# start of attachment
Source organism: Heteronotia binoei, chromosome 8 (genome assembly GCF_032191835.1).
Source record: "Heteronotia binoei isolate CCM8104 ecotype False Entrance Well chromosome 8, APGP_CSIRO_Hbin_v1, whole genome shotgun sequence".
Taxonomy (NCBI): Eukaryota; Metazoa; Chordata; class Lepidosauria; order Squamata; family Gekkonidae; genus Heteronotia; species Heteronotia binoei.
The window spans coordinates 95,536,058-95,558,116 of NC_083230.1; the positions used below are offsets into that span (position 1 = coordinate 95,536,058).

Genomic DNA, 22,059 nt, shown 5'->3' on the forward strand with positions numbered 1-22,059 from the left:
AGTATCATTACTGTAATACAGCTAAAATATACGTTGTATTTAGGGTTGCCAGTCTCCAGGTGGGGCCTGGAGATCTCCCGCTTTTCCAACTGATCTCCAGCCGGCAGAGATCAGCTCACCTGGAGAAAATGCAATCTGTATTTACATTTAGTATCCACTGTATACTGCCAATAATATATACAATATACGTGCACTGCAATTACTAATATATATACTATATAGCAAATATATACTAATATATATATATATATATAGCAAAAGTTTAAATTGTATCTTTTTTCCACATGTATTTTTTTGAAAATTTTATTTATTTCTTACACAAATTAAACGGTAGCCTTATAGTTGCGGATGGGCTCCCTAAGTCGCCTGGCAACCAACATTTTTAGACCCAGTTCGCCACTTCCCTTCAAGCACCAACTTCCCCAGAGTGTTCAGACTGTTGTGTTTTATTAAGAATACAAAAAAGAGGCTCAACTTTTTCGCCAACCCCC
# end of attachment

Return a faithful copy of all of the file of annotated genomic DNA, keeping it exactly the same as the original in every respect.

Source organism: Heteronotia binoei, chromosome 8 (genome assembly GCF_032191835.1).
Source record: "Heteronotia binoei isolate CCM8104 ecotype False Entrance Well chromosome 8, APGP_CSIRO_Hbin_v1, whole genome shotgun sequence".
Taxonomy (NCBI): Eukaryota; Metazoa; Chordata; class Lepidosauria; order Squamata; family Gekkonidae; genus Heteronotia; species Heteronotia binoei.
The window spans coordinates 95,536,058-95,558,116 of NC_083230.1; the positions used below are offsets into that span (position 1 = coordinate 95,536,058).

Genomic DNA, 22,059 nt, shown 5'->3' on the forward strand with positions numbered 1-22,059 from the left:
AGTATCATTACTGTAATACAGCTAAAATATACGTTGTATTTAGGGTTGCCAGTCTCCAGGTGGGGCCTGGAGATCTCCCGCTTTTCCAACTGATCTCCAGCCGGCAGAGATCAGCTCACCTGGAGAAAATGCAATCTGTATTTACATTTAGTATCCACTGTATACTGCCAATAATATATACAATATACGTGCACTGCAATTACTAATATATATACTATATAGCAAATATATACTAATATATATATATATATATAGCAAAAGTTTAAATTGTATCTTTTTTCCACATGTATTTTTTTGAAAATTTTATTTATTTCTTACACAAATTAAACGGTAGCCTTATAGTTGCGGATGGGCTCCCTAAGTCGCCTGGCAACCAACATTTTTAGACCCAGTTCGCCACTTCCCTTCAAGCACCAACTTCCCCAGAGTGTTCAGACTGTTGTGTTTTATTAAGAATACAAAAAAGAGGCTCAACTTTTTCGCCAACCCCC